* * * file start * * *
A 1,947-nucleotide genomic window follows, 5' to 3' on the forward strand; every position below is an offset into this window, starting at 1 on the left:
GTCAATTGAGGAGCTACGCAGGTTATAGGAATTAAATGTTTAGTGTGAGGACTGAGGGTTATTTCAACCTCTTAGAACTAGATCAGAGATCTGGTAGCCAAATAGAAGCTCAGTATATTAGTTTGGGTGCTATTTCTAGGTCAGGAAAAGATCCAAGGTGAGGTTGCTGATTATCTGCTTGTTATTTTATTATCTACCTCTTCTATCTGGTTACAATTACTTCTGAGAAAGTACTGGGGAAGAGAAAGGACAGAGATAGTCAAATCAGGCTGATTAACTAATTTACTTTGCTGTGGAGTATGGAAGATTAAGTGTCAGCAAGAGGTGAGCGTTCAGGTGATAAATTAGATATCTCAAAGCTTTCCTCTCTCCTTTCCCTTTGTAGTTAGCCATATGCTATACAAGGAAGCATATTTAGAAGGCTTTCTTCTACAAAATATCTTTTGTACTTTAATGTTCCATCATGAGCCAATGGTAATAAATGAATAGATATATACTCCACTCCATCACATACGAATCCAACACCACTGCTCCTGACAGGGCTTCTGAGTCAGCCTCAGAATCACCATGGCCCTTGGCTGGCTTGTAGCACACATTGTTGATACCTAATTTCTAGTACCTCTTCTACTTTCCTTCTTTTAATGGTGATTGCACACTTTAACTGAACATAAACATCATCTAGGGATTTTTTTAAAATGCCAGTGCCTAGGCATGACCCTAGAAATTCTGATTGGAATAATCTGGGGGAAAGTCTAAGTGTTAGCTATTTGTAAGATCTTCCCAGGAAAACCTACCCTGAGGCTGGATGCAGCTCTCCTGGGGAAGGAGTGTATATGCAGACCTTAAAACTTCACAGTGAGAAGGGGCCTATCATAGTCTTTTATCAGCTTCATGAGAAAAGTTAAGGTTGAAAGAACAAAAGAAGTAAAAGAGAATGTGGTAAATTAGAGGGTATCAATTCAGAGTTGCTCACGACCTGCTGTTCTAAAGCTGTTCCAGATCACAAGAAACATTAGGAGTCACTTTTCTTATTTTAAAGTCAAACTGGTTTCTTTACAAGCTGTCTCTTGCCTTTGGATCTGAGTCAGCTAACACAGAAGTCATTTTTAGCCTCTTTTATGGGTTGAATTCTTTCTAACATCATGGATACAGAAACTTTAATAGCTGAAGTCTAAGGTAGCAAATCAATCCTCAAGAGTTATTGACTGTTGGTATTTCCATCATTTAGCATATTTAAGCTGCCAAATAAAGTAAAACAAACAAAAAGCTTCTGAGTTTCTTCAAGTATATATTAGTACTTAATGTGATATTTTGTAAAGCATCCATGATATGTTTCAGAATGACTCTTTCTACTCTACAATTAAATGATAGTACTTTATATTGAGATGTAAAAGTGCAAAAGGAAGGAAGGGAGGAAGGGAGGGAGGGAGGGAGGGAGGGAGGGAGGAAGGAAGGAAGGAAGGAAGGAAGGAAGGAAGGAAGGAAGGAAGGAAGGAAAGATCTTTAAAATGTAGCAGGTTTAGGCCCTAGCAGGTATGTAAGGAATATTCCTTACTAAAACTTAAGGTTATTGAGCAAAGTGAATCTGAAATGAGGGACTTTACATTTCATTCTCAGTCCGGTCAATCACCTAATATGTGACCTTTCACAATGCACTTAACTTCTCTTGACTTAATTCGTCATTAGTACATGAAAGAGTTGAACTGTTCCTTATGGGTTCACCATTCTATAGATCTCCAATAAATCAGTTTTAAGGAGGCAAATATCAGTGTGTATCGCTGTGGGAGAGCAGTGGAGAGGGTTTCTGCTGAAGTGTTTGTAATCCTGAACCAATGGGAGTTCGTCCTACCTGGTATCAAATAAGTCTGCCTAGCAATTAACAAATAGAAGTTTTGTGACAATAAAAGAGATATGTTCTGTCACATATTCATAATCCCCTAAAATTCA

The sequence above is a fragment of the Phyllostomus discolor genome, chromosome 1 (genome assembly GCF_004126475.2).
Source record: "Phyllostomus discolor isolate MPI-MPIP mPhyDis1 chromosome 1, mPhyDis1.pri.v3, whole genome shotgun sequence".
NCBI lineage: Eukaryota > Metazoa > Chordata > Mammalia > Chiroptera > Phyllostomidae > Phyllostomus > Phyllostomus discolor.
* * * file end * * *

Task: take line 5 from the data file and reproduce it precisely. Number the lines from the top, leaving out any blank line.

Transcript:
NCBI lineage: Eukaryota > Metazoa > Chordata > Mammalia > Chiroptera > Phyllostomidae > Phyllostomus > Phyllostomus discolor.